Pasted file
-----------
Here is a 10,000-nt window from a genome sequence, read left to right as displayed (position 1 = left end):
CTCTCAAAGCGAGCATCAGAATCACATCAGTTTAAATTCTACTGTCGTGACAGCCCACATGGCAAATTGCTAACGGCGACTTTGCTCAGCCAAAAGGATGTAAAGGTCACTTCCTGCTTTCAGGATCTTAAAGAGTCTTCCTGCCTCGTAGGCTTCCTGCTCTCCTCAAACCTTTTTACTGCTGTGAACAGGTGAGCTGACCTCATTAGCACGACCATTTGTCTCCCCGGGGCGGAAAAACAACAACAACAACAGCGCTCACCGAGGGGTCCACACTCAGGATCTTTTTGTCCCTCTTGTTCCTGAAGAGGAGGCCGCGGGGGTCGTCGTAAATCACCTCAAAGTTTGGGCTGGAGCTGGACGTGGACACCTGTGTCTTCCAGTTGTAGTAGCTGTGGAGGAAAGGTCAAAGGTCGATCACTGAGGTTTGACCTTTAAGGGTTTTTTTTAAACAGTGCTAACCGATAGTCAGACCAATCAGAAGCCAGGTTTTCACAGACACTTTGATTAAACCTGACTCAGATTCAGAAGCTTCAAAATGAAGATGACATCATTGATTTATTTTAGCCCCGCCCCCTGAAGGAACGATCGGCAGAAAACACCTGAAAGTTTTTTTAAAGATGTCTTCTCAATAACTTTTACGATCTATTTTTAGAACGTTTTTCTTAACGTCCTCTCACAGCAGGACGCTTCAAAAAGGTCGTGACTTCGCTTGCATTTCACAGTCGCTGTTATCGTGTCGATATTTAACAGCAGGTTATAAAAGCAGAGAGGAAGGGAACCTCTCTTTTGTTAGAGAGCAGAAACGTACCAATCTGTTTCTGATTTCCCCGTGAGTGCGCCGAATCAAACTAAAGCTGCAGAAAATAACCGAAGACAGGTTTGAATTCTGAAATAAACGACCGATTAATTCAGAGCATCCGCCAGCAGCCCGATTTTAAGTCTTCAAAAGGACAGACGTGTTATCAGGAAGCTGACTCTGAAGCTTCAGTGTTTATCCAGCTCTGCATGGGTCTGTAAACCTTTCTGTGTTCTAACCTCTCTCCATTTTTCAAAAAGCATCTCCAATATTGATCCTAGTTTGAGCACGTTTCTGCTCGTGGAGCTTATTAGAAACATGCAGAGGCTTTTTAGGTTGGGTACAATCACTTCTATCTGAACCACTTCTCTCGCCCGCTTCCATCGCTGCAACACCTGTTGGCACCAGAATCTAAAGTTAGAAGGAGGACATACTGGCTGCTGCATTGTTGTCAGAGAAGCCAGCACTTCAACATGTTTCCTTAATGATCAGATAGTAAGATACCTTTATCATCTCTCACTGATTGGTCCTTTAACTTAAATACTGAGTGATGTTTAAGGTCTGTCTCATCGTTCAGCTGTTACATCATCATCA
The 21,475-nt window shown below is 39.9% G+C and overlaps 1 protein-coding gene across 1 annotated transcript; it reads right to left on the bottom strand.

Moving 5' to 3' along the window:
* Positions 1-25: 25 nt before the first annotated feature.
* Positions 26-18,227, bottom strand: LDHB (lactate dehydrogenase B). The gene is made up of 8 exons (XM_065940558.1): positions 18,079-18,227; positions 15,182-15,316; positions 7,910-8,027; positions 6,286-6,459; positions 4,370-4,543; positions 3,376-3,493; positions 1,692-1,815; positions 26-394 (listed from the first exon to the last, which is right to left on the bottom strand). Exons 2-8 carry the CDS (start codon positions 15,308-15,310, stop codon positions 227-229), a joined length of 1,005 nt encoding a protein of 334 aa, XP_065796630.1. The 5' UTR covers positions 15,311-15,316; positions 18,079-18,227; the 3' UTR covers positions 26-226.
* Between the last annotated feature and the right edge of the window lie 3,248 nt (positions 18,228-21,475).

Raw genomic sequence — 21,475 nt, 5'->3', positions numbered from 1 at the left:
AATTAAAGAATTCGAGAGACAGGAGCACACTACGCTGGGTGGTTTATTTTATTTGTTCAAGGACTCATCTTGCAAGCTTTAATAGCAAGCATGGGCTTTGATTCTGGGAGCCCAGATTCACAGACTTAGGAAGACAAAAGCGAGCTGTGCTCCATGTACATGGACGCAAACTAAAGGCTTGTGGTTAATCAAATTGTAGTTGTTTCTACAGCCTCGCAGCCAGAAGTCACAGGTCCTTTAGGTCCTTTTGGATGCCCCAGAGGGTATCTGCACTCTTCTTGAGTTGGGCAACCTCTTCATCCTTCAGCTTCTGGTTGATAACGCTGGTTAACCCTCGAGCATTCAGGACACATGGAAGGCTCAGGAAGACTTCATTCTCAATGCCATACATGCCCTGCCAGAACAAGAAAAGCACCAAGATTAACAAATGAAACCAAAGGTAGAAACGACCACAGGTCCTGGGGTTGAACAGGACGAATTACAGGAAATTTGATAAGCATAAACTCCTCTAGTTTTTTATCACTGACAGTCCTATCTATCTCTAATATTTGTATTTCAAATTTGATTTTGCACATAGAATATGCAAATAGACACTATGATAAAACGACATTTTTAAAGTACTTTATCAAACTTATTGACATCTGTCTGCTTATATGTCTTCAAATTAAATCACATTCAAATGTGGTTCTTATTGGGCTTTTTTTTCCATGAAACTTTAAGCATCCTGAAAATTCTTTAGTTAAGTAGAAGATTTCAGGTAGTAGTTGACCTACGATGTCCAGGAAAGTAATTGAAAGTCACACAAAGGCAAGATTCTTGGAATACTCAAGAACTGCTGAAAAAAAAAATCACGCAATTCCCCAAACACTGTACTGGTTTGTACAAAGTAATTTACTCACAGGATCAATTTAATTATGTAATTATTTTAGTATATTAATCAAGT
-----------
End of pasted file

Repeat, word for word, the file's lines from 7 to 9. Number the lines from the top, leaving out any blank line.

* Between the last annotated feature and the right edge of the window lie 3,248 nt (positions 18,228-21,475).

Raw genomic sequence — 21,475 nt, 5'->3', positions numbered from 1 at the left:
AATTAAAGAATTCGAGAGACAGGAGCACACTACGCTGGGTGGTTTATTTTATTTGTTCAAGGACTCATCTTGCAAGCTTTAATAGCAAGCATGGGCTTTGATTCTGGGAGCCCAGATTCACAGACTTAGGAAGACAAAAGCGAGCTGTGCTCCATGTACATGGACGCAAACTAAAGGCTTGTGGTTAATCAAATTGTAGTTGTTTCTACAGCCTCGCAGCCAGAAGTCACAGGTCCTTTAGGTCCTTTTGGATGCCCCAGAGGGTATCTGCACTCTTCTTGAGTTGGGCAACCTCTTCATCCTTCAGCTTCTGGTTGATAACGCTGGTTAACCCTCGAGCATTCAGGACACATGGAAGGCTCAGGAAGACTTCATTCTCAATGCCATACATGCCCTGCCAGAACAAGAAAAGCACCAAGATTAACAAATGAAACCAAAGGTAGAAACGACCACAGGTCCTGGGGTTGAACAGGACGAATTACAGGAAATTTGATAAGCATAAACTCCTCTAGTTTTTTATCACTGACAGTCCTATCTATCTCTAATATTTGTATTTCAAATTTGATTTTGCACATAGAATATGCAAATAGACACTATGATAAAACGACATTTTTAAAGTACTTTATCAAACTTATTGACATCTGTCTGCTTATATGTCTTCAAATTAAATCACATTCAAATGTGGTTCTTATTGGGCTTTTTTTTCCATGAAACTTTAAGCATCCTGAAAATTCTTTAGTTAAGTAGAAGATTTCAGGTAGTAGTTGACCTACGATGTCCAGGAAAGTAATTGAAAGTCACACAAAGGCAAGATTCTTGGAATACTCAAGAACTGCTGAAAAAAAAAATCACGCAATTCCCCAAACACTGTACTGGTTTGTACAAAGTAATTTACTCACAGGATCAATTTAATTATGTAATTATTTTAGTATATTAATCAAGT